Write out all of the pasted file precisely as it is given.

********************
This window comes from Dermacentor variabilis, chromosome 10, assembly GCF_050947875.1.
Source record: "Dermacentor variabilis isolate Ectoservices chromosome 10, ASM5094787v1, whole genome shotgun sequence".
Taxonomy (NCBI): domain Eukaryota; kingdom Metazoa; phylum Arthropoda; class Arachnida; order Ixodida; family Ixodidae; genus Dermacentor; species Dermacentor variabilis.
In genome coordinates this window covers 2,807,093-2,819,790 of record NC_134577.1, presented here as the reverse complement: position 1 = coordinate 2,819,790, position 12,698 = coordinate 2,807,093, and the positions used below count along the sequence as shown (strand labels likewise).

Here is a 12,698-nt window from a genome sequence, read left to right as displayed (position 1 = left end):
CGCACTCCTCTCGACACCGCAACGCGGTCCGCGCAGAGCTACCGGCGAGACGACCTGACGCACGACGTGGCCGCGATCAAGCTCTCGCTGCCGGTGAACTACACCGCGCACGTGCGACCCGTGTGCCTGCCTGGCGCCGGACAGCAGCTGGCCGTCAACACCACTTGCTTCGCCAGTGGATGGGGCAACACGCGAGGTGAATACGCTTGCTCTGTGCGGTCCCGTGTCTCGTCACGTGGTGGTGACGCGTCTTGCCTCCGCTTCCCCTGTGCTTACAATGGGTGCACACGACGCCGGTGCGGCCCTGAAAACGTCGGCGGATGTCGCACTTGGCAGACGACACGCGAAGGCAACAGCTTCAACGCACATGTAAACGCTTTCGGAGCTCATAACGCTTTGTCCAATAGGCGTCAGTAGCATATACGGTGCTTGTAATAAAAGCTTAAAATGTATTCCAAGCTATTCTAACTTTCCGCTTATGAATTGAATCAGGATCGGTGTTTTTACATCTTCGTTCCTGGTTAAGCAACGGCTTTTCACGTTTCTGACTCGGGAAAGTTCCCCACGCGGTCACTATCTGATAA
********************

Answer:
This window comes from Dermacentor variabilis, chromosome 10, assembly GCF_050947875.1.
Source record: "Dermacentor variabilis isolate Ectoservices chromosome 10, ASM5094787v1, whole genome shotgun sequence".
Taxonomy (NCBI): domain Eukaryota; kingdom Metazoa; phylum Arthropoda; class Arachnida; order Ixodida; family Ixodidae; genus Dermacentor; species Dermacentor variabilis.
In genome coordinates this window covers 2,807,093-2,819,790 of record NC_134577.1, presented here as the reverse complement: position 1 = coordinate 2,819,790, position 12,698 = coordinate 2,807,093, and the positions used below count along the sequence as shown (strand labels likewise).

Here is a 12,698-nt window from a genome sequence, read left to right as displayed (position 1 = left end):
CGCACTCCTCTCGACACCGCAACGCGGTCCGCGCAGAGCTACCGGCGAGACGACCTGACGCACGACGTGGCCGCGATCAAGCTCTCGCTGCCGGTGAACTACACCGCGCACGTGCGACCCGTGTGCCTGCCTGGCGCCGGACAGCAGCTGGCCGTCAACACCACTTGCTTCGCCAGTGGATGGGGCAACACGCGAGGTGAATACGCTTGCTCTGTGCGGTCCCGTGTCTCGTCACGTGGTGGTGACGCGTCTTGCCTCCGCTTCCCCTGTGCTTACAATGGGTGCACACGACGCCGGTGCGGCCCTGAAAACGTCGGCGGATGTCGCACTTGGCAGACGACACGCGAAGGCAACAGCTTCAACGCACATGTAAACGCTTTCGGAGCTCATAACGCTTTGTCCAATAGGCGTCAGTAGCATATACGGTGCTTGTAATAAAAGCTTAAAATGTATTCCAAGCTATTCTAACTTTCCGCTTATGAATTGAATCAGGATCGGTGTTTTTACATCTTCGTTCCTGGTTAAGCAACGGCTTTTCACGTTTCTGACTCGGGAAAGTTCCCCACGCGGTCACTATCTGATAA